The first full week of school has begun. At last I can practice that vocation of which God has deemed me worthy. And that is teaching adolescents how to live. Oh, and if there is time perhaps some history as well.
The name of my course is ‘8th Grade US History’ or something like that. But the real course of study is life. I will give my students my version of it. They will take what they can use and write their own version of it. When they are husbands and fathers and wives and mothers perhaps they will remember.
They are at that age where they can look at adults and know the things that are right and the things that are not. And they will mark them accordingly.
Perhaps I did the same thing when I was in 8th grade. My teacher was Mr. Mansfield. He smoked cigarettes. Some of the other boys claimed to take a puff now and then. I did not dare. There was something vaguely sinister about smoking. It marked you as a tough guy and more than a little bit of an outlaw. I remember that the guys who smoked—or who claimed to smoke—always got the bad grades. The girls liked them, though.
I was no outlaw then—I became one later—but I still did my share of rash behavior. Once Bobby Kohn and I made hydrogen gas. We would put tin snips from a tuna can into a Coke bottle, add water and Drano and then put a balloon over the mouth of the bottle. The balloon would fill with hydrogen. When full we would take the balloon, tie it off and put on another.
Soon Bobby and I had a small arsenal of floating bombs. We got some fuse and tied about 10 feet of it onto each balloon and let them float away after lighting the fuse. The bomb got about 20 feet in the air before exploding—very loudly, thank you very much.
Once Bobby miscalculated the length of fuse, and the bomb went off while he still held it. He lost his eyebrows and much of his hair. And he did not see very well for a while. But after about a month all the hair grew back.
The last I heard of Bobby was that he had joined the Marine Corps.
When I tell this tale to 8th grade boys every one of them, even the timid ones, beg me for the recipe for hydrogen. Not a chance. They will have to devise their own brands of mischief and not copy mine.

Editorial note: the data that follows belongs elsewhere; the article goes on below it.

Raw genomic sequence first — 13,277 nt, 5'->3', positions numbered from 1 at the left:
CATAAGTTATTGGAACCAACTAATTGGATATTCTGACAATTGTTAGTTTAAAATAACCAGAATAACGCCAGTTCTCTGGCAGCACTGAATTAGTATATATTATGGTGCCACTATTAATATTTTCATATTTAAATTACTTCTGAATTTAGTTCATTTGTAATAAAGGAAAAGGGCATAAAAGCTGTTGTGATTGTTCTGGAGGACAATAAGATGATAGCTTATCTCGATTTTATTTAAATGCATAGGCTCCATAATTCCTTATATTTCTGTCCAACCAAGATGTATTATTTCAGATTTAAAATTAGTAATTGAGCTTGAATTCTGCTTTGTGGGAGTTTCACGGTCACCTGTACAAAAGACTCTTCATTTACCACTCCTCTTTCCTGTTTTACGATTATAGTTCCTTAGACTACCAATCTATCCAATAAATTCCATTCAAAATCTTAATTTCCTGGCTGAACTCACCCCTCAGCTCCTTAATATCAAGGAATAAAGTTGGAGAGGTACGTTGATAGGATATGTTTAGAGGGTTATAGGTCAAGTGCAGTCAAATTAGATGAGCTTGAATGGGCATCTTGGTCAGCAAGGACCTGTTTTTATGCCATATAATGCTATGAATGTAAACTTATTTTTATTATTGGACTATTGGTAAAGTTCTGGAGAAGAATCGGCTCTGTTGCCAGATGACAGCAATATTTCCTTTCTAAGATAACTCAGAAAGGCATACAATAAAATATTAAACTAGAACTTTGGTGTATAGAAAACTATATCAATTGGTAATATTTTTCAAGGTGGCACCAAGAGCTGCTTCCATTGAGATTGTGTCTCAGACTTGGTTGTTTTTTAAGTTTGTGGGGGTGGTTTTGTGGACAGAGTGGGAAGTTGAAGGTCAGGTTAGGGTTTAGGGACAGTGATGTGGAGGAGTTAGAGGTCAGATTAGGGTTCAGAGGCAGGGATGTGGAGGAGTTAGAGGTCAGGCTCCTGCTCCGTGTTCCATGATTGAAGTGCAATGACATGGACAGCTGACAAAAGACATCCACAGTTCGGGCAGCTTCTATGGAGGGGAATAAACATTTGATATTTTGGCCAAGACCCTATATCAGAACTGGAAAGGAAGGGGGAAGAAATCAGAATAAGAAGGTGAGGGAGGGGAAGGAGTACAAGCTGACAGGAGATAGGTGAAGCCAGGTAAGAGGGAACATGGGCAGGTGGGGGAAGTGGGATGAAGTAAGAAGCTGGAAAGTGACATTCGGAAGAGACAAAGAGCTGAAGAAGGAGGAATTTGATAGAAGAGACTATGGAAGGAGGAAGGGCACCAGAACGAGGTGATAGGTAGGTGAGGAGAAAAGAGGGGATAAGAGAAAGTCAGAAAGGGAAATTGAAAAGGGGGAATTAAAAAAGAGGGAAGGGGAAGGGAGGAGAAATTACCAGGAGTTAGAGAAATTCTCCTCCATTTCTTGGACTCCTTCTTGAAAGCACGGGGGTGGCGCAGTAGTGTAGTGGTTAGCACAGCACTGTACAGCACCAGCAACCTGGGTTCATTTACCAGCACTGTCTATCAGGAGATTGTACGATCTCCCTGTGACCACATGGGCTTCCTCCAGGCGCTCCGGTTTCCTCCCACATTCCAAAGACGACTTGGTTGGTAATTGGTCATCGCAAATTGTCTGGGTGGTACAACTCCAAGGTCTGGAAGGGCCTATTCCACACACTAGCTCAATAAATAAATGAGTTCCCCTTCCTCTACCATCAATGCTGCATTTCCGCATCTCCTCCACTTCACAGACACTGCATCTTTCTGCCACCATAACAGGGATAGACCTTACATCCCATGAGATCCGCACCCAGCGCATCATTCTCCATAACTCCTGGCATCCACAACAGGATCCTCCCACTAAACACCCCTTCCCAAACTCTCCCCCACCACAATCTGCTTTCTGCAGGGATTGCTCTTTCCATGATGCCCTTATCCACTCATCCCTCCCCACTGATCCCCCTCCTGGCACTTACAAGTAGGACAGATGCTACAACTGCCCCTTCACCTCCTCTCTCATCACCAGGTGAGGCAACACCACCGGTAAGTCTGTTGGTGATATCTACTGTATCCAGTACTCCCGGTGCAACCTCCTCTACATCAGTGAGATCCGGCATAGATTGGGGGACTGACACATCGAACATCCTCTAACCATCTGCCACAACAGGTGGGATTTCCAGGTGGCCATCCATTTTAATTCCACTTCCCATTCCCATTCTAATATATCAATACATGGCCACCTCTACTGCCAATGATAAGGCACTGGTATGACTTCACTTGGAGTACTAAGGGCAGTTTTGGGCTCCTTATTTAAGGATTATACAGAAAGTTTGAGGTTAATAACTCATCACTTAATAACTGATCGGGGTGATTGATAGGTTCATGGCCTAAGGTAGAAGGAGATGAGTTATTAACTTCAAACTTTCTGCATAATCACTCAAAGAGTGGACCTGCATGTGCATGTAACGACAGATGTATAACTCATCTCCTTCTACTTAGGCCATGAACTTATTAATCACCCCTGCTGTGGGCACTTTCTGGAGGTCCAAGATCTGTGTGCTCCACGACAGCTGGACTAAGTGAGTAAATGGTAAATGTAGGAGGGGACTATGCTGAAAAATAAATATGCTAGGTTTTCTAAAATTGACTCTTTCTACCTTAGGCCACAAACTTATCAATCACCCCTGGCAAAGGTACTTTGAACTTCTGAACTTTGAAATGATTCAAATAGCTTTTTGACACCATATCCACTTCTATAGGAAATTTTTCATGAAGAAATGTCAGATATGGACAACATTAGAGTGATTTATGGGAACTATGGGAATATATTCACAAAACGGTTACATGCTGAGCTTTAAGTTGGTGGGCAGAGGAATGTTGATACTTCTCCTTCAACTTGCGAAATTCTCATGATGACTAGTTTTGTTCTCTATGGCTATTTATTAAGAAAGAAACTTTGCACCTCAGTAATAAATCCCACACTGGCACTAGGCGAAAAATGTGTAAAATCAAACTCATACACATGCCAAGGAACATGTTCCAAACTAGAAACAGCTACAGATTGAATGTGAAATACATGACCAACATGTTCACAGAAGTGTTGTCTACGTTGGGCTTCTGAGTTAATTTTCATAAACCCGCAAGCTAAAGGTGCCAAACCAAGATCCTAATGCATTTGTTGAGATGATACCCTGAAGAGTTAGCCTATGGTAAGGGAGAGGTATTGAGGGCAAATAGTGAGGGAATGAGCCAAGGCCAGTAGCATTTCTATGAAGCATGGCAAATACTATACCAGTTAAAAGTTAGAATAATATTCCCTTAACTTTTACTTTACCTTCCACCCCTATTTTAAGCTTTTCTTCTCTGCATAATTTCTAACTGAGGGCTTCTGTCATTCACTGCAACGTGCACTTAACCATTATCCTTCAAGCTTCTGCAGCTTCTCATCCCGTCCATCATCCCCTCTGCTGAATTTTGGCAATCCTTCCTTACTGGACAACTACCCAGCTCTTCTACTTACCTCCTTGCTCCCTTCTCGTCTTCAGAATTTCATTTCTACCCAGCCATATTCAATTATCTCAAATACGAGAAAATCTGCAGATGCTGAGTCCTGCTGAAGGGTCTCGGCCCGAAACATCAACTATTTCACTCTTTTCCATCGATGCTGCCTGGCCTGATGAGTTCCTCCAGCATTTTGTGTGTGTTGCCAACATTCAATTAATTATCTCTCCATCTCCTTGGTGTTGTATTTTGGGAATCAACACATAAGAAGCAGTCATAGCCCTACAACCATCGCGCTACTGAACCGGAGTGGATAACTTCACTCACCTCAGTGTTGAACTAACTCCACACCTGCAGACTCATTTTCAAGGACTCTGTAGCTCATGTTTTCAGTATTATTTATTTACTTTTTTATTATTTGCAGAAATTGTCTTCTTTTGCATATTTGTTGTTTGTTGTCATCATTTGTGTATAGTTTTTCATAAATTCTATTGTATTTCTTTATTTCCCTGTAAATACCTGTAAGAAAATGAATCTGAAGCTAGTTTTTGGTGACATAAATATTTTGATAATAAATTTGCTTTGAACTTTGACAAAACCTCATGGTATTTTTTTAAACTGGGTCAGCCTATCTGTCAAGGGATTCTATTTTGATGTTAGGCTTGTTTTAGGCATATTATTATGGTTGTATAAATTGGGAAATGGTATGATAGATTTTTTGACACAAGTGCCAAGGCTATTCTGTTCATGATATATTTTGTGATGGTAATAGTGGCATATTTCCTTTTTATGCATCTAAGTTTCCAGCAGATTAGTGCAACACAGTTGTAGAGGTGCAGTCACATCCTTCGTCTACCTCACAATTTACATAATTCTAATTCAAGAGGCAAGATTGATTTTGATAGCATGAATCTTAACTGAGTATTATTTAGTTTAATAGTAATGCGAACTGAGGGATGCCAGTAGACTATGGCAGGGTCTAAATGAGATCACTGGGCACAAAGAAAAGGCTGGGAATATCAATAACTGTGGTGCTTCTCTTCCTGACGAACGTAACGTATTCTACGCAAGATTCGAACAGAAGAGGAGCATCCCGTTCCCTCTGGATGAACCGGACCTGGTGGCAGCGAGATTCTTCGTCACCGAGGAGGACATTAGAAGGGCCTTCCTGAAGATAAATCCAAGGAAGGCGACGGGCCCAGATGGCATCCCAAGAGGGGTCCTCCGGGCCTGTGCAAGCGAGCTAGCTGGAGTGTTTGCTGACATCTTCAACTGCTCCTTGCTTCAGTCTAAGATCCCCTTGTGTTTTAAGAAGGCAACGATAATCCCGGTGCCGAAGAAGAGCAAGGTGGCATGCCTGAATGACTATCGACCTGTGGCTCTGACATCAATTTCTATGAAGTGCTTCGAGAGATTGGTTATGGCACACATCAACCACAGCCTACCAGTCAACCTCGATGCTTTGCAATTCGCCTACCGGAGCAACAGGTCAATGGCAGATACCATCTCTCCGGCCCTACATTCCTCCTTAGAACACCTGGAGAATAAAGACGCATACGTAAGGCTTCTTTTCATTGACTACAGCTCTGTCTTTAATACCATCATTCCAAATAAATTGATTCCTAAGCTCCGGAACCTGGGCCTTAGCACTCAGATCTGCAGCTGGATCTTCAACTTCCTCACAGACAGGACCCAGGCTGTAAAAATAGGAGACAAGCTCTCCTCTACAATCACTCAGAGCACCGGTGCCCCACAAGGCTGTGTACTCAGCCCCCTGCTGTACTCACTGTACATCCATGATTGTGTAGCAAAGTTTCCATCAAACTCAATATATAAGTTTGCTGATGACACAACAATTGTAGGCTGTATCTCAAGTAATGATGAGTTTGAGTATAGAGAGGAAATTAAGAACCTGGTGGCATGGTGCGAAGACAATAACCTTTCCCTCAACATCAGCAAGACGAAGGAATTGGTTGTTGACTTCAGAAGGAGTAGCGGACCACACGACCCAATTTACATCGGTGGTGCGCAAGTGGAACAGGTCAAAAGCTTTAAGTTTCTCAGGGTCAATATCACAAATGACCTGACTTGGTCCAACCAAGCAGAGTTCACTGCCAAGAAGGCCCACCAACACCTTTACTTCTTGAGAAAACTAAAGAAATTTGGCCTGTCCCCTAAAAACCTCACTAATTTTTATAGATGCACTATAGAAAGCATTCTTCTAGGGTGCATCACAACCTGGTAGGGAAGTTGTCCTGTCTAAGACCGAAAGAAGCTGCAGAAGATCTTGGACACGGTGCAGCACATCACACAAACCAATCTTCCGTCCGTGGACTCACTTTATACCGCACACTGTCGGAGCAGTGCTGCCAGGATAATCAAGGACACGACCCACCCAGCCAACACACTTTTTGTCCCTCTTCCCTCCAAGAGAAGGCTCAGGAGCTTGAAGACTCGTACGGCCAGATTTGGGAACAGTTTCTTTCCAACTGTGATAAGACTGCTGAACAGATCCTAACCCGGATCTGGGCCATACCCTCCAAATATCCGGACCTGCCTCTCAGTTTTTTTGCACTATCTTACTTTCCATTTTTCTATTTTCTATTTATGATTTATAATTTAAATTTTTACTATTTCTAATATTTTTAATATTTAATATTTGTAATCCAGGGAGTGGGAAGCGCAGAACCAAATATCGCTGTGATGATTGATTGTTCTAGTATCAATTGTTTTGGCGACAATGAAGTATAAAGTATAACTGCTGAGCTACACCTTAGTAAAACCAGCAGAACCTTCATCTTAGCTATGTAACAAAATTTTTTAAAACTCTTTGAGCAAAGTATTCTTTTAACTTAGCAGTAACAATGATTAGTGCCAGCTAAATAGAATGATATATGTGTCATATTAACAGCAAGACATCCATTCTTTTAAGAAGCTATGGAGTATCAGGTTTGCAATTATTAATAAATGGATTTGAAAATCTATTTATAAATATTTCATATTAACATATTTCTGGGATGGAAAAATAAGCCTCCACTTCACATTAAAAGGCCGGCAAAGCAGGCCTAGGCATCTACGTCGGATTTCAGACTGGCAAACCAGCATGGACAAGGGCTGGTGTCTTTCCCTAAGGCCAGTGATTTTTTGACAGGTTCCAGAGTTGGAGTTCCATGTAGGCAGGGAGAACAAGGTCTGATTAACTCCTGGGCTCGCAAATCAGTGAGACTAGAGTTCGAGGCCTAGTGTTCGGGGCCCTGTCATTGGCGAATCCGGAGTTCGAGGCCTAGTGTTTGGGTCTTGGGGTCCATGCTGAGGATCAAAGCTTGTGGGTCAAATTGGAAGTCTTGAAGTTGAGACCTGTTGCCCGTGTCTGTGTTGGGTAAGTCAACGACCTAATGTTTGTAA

I also refuse to provide them the makings of a crude bomb I constructed before my 8th grade years. And should I say that Bobby helped me? The bomb was small but effective. We tried it out on Saint Anthony’s outdoor drinking faucet. I still remember the beautiful stream of water that flowed when the bomb went off.
And I remember what Father Carroll did when he found out who had demolished the school’s outdoor plumbing. He was one mad priest. When I see him in Heaven I will apologize—for the bomb and also for stealing Holy Water. I don’t think he ever found out about that.
That summer before 8th grade was memorable for pyrotechnics and also for two rites of passage every boy must endure. I kissed my first girl and fought my first fight. I liked the kiss better. Her name was Millie. She had long blond hair and was a bit of a tomboy. She liked me though for reasons that today escape me. I can still conjure up her face.
The fight scared me. All boys will understand. When you know you have to fight there is a sensation that passes through your gut. It is exactly the same feeling a boy gets at his first school dance when he knows he has to meet a girl. You breathe differently and time goes in short bursts. But after the first blow all is well. There is no pain, only a desire to hurt the other boy until he is on the ground. I won that one and became the hero of the day. I lost my next two fights but emerged victorious in my last one—an acceptable record.
Those 8th graders I will stand before today will have similar things to tell their sons and daughters. By that time I will be either dead or well-retired somewhere in northern Idaho. I can see myself living in a one room shack. I will sit on the porch in a wife beater and rock in my wooden rocking chair. In my lap I will cradle a 12 gauge. On a crude stand next to the chair will be a half-empty—not half-full—bottle of Jack Daniels. Next to the bottle will be my Bible.
And what the heck, I might even have a pack of Marlboros next to the Bible.
If one of my ex-students comes for a visit I might—I say might—surrender that recipe for making hydrogen. As for the Saint Anthony’s plumbing bomb, that recipe is only for Father Carroll.
I will tell him when I see him.